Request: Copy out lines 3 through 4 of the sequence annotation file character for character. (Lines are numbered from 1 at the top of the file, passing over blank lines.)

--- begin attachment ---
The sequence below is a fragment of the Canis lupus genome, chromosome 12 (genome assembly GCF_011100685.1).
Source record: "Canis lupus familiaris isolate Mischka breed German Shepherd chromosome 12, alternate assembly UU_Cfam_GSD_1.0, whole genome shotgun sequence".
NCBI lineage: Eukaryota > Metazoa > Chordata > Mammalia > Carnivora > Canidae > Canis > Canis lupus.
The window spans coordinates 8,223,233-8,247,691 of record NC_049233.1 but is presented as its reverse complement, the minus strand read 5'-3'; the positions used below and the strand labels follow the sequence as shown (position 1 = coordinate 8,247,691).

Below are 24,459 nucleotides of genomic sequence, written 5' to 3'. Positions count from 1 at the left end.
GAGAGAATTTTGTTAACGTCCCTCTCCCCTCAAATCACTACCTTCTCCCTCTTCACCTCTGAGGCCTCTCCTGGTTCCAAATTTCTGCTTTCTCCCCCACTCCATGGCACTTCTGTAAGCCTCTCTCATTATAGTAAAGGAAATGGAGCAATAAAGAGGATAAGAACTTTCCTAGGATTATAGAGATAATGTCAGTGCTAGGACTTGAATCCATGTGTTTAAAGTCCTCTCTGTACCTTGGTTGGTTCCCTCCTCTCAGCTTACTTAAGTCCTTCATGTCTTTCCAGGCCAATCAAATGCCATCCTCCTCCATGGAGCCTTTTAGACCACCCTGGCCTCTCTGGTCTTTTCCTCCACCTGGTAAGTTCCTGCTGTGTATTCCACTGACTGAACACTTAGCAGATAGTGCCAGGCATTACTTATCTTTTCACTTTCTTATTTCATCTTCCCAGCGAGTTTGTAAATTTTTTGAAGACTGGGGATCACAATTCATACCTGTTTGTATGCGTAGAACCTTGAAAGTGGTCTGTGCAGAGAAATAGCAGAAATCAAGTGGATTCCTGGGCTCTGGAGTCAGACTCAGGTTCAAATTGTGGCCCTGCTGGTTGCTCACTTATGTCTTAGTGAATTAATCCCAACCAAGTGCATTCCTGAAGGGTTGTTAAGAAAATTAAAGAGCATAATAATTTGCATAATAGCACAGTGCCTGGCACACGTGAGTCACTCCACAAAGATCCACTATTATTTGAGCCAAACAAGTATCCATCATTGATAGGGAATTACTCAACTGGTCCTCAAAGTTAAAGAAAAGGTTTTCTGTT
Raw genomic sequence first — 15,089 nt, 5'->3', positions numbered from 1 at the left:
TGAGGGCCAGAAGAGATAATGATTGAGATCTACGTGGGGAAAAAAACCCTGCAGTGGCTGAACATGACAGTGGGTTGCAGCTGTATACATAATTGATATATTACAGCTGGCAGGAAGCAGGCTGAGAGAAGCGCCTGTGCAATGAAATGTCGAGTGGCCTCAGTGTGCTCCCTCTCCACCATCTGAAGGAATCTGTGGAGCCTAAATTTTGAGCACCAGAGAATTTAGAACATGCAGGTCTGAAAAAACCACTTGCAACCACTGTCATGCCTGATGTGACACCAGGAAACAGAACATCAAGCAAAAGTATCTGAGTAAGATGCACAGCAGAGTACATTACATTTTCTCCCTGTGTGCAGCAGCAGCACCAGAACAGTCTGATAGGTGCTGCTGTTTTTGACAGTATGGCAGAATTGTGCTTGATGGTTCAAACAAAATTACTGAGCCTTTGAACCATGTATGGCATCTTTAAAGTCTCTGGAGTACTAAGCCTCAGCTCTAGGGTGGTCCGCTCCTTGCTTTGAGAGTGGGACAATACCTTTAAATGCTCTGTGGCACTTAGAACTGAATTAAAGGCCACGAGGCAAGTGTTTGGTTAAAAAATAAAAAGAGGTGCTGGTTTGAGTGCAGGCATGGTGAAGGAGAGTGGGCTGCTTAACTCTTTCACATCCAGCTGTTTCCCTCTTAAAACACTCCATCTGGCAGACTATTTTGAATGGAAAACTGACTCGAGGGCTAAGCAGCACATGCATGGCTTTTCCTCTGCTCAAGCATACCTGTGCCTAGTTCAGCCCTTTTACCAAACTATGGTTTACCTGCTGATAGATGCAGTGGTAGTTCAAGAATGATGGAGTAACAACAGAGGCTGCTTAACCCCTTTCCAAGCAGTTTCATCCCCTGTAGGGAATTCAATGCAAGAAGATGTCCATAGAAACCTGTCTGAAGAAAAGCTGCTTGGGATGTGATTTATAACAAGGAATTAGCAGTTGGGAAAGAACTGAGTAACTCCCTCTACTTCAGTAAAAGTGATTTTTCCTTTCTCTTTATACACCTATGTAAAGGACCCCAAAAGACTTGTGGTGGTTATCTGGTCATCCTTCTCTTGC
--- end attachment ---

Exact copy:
NCBI lineage: Eukaryota > Metazoa > Chordata > Mammalia > Carnivora > Canidae > Canis > Canis lupus.
The window spans coordinates 8,223,233-8,247,691 of record NC_049233.1 but is presented as its reverse complement, the minus strand read 5'-3'; the positions used below and the strand labels follow the sequence as shown (position 1 = coordinate 8,247,691).